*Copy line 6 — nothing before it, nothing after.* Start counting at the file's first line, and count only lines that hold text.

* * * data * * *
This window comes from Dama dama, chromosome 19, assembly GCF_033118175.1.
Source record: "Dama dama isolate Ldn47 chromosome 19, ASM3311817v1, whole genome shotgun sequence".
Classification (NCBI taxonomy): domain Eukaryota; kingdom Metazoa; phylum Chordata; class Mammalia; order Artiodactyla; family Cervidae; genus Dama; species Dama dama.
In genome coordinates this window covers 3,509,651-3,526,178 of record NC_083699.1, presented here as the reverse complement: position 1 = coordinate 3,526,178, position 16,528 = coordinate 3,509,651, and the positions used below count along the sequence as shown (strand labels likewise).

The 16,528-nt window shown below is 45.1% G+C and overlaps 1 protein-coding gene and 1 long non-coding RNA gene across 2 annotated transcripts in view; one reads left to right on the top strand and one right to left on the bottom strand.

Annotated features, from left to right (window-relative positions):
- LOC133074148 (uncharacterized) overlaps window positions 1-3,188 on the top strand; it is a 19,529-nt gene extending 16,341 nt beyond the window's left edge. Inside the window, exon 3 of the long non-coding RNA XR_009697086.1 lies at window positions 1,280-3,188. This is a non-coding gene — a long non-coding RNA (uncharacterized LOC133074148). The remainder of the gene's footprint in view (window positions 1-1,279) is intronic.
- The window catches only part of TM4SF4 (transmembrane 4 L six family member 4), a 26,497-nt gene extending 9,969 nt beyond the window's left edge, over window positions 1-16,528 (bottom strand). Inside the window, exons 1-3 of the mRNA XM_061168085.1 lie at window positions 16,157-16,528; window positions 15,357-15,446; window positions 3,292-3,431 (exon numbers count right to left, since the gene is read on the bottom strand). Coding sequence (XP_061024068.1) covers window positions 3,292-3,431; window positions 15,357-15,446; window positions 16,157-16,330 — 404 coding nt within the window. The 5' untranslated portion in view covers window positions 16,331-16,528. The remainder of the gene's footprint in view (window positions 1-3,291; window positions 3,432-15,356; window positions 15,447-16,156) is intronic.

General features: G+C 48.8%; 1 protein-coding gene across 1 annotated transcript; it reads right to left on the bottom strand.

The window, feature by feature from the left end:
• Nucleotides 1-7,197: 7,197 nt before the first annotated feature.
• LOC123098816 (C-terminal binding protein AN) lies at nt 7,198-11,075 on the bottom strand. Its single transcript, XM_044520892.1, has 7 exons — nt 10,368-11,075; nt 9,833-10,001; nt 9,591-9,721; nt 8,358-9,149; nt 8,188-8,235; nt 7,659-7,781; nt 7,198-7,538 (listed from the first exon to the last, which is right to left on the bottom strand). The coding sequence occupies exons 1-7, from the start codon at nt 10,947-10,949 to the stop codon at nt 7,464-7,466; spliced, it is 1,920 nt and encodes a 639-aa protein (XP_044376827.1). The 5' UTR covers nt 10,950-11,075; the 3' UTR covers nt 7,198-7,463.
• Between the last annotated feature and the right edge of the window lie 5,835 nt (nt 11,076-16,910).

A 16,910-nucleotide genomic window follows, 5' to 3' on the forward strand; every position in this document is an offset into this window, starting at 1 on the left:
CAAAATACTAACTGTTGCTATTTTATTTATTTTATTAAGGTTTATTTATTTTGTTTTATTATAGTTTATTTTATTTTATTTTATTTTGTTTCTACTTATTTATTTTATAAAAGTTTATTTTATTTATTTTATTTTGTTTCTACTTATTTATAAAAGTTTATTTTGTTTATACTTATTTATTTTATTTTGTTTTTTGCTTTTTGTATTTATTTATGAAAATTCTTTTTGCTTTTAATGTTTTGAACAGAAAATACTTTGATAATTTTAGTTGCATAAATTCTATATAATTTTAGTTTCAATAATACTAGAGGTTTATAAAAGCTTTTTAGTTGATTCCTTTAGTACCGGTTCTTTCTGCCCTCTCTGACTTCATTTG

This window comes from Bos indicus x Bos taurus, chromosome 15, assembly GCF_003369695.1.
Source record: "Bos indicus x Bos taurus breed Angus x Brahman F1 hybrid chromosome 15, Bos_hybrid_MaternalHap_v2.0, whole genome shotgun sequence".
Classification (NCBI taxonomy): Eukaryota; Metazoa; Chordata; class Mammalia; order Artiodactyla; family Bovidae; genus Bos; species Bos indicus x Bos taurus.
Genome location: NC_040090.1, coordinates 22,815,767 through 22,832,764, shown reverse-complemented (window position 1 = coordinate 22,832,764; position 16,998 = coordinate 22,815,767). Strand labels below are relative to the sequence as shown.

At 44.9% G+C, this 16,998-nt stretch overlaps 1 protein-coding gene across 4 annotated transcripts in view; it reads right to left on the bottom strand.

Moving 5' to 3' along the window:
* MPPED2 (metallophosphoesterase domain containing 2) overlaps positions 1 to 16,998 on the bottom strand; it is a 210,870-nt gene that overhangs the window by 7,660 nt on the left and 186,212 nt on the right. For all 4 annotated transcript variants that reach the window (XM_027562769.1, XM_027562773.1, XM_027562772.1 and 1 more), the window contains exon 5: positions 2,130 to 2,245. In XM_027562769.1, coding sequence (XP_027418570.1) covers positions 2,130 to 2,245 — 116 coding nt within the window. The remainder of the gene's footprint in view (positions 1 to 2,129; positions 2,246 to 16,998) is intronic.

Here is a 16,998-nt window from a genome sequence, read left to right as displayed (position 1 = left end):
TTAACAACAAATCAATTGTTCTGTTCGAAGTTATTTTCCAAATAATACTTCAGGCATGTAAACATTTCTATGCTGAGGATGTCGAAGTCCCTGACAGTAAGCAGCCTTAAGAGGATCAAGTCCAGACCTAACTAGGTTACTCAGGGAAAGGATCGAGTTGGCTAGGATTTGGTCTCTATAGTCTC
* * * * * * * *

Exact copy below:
Annotated features, from left to right (window-relative positions):